Reviewed by NEAL GENDLER
Good News Clubs aren’t good news for everyone, as Katherine Stewart makes clear in an exposé of how some evangelical groups are using public schools to — as they might put it — reclaim America for Christ.
Stewart describes a national movement as targeting youngsters with a well-organized, well-funded proselytizing campaign, and because of a 2001 U.S. Supreme Court ruling, schools that allow other outside activities — such as scouting — can’t stop it. The court held that such “bible study” on school property doesn’t violate the First Amendment but simply is private speech from a religious viewpoint.
She calls this effort Christian Nationalism, saying it rejects inclusiveness and diversity, and “seeks to undermine the foundations of modern secular democracy. It has set its sights on destroying the system of public education — and it is succeeding.”
Success lies in obtaining vouchers that would have taxpayers paying for private, presumably religious education — thus de-funding public schools — or by a subtler method of aligning school standards and curricula to this brand of evangelicals’ agenda.
One route in is Good News Clubs, one of several ministries of 75-year-old Child Evangelism Fellowship (CEF), headquartered in Warrenton, Mo., which Stewart says supplies materials and leadership training. CEF claims to have reached 12.1 million children in 180 nations last year.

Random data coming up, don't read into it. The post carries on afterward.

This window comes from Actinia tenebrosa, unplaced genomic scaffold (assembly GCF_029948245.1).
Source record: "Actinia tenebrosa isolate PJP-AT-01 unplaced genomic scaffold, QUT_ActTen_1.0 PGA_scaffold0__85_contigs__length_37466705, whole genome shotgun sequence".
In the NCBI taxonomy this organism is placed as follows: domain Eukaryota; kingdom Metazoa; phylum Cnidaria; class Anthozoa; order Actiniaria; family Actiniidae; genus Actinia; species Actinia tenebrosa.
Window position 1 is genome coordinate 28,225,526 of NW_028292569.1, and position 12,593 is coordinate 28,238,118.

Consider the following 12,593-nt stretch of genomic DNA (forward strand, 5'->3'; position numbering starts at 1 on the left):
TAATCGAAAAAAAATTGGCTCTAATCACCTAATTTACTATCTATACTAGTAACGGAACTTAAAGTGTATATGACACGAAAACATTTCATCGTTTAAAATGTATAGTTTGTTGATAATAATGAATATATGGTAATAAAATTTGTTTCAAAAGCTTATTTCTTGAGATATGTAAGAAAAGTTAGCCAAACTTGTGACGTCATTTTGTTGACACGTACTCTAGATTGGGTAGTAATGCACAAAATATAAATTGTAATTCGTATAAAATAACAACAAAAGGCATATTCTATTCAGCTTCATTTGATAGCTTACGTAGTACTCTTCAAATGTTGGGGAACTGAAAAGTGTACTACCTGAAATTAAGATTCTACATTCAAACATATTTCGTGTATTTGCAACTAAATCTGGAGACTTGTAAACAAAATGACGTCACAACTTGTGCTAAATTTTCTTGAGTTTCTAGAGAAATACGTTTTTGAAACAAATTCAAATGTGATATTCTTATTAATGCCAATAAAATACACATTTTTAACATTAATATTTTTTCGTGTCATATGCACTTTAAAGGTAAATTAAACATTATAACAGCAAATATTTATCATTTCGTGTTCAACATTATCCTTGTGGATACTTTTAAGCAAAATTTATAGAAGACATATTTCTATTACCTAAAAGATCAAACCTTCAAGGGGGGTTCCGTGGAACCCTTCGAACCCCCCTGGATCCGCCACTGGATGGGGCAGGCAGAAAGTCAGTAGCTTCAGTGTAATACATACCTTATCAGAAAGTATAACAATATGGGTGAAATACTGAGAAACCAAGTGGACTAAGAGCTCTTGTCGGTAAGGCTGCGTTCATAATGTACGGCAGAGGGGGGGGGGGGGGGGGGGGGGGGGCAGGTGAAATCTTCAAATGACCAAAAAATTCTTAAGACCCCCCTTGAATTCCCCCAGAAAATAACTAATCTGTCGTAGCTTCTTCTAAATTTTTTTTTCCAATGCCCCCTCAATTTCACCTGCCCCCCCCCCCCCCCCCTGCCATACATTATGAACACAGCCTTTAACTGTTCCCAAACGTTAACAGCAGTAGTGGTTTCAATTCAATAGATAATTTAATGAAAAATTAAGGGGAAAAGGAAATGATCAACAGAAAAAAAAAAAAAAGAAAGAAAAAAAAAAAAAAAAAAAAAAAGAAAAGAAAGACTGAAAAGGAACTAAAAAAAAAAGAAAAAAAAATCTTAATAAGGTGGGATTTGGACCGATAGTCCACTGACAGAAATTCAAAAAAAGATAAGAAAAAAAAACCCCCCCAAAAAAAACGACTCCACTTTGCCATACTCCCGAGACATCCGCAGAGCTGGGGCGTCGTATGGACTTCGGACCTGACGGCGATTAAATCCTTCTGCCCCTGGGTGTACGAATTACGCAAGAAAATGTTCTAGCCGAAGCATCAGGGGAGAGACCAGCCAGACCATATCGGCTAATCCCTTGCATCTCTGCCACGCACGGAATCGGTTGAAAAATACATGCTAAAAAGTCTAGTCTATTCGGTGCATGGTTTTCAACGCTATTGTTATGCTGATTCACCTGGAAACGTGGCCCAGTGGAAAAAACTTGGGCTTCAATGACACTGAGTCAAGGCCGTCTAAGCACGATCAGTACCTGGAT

Stewart says that a Good News Club, led by locals, often gains entry as benign-sounding after-school bible study. She describes the weekly meetings as fundamentalist indoctrination, with locations in school buildings — so children might think them part of the school — so important that offers of free space in churches as near as next door have been turned down.
CEF says children attend “only with their parents’ permission.” Stewart says the weekly meetings include attention-getting treats and rewards for getting other children to join. The clubs can be divisive, she said, with proponents accusing opponents of intolerance.
Stewart, whose name doesn’t announce her Judaism, has apparently amiable interviews with Good News Club leaders, and attends some of their training sessions and a CEF national convention. Leaders are forthright about their aims: to attract and evangelize children in the impressionable ages of four to 14, and ultimately to bring their parents into the fold. They see themselves as doing the right thing by bringing people to Jesus.
One worker said: “Public schools are where we meet unsaved children! … Do you want them to go to hell?”
This movement apparently sees America becoming a moral swamp full of anti-Christian discrimination. She quotes top CEF legal advisor Mathew Staver on banning school prayer and bible reading as saying: “When you take education and you remove the only firm foundation, the knowledge of Jesus Christ, you’ve ultimately de-educated everybody.”
This “industrial-scale conversion machine” is aimed at “unsaved” Christians, not Jews, although its triumph would cause us considerable discomfort. Its methods include altering curricula. Stewart attended a March 2010 Texas Board of Education meeting and recounts that members removed from state standards some historical figures, facts and scientific ideas not in tune with a right-wing Christian agenda.